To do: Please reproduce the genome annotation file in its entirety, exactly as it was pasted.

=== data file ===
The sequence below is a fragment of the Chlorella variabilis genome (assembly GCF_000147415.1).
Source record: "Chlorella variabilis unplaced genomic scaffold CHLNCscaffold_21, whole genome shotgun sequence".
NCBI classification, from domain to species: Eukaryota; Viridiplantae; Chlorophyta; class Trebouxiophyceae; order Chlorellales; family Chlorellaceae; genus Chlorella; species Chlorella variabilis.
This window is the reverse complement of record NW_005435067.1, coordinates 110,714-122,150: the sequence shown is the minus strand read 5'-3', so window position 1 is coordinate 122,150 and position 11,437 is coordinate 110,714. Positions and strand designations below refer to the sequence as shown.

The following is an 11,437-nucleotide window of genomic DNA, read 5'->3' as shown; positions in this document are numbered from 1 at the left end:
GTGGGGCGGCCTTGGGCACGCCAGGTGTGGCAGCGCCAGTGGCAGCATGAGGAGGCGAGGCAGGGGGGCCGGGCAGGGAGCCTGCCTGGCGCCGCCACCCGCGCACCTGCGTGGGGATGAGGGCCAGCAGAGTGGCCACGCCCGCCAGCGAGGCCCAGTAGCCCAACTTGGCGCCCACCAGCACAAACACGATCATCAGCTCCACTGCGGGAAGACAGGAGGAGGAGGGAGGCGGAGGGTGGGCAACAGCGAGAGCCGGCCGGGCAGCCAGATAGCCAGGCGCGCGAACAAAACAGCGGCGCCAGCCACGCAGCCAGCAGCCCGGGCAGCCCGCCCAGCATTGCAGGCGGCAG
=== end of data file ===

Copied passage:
The sequence below is a fragment of the Chlorella variabilis genome (assembly GCF_000147415.1).
Source record: "Chlorella variabilis unplaced genomic scaffold CHLNCscaffold_21, whole genome shotgun sequence".
NCBI classification, from domain to species: Eukaryota; Viridiplantae; Chlorophyta; class Trebouxiophyceae; order Chlorellales; family Chlorellaceae; genus Chlorella; species Chlorella variabilis.
This window is the reverse complement of record NW_005435067.1, coordinates 110,714-122,150: the sequence shown is the minus strand read 5'-3', so window position 1 is coordinate 122,150 and position 11,437 is coordinate 110,714. Positions and strand designations below refer to the sequence as shown.

The following is an 11,437-nucleotide window of genomic DNA, read 5'->3' as shown; positions in this document are numbered from 1 at the left end:
GTGGGGCGGCCTTGGGCACGCCAGGTGTGGCAGCGCCAGTGGCAGCATGAGGAGGCGAGGCAGGGGGGCCGGGCAGGGAGCCTGCCTGGCGCCGCCACCCGCGCACCTGCGTGGGGATGAGGGCCAGCAGAGTGGCCACGCCCGCCAGCGAGGCCCAGTAGCCCAACTTGGCGCCCACCAGCACAAACACGATCATCAGCTCCACTGCGGGAAGACAGGAGGAGGAGGGAGGCGGAGGGTGGGCAACAGCGAGAGCCGGCCGGGCAGCCAGATAGCCAGGCGCGCGAACAAAACAGCGGCGCCAGCCACGCAGCCAGCAGCCCGGGCAGCCCGCCCAGCATTGCAGGCGGCAG